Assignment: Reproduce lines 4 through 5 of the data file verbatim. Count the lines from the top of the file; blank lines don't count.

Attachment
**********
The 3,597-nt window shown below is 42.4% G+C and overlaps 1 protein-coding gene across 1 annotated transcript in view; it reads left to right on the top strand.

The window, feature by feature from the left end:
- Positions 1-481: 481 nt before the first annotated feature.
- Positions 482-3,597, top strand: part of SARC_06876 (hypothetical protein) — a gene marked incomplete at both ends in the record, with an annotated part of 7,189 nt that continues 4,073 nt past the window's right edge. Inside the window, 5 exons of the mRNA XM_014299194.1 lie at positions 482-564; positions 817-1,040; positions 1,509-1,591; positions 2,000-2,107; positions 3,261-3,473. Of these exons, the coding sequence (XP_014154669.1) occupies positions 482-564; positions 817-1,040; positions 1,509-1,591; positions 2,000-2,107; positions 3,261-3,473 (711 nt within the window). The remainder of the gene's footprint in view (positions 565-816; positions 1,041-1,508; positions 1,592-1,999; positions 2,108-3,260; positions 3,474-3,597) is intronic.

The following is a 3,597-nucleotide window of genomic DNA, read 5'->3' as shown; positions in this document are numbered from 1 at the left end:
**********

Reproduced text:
- Positions 482-3,597, top strand: part of SARC_06876 (hypothetical protein) — a gene marked incomplete at both ends in the record, with an annotated part of 7,189 nt that continues 4,073 nt past the window's right edge. Inside the window, 5 exons of the mRNA XM_014299194.1 lie at positions 482-564; positions 817-1,040; positions 1,509-1,591; positions 2,000-2,107; positions 3,261-3,473. Of these exons, the coding sequence (XP_014154669.1) occupies positions 482-564; positions 817-1,040; positions 1,509-1,591; positions 2,000-2,107; positions 3,261-3,473 (711 nt within the window). The remainder of the gene's footprint in view (positions 565-816; positions 1,041-1,508; positions 1,592-1,999; positions 2,108-3,260; positions 3,474-3,597) is intronic.

The following is a 3,597-nucleotide window of genomic DNA, read 5'->3' as shown; positions in this document are numbered from 1 at the left end: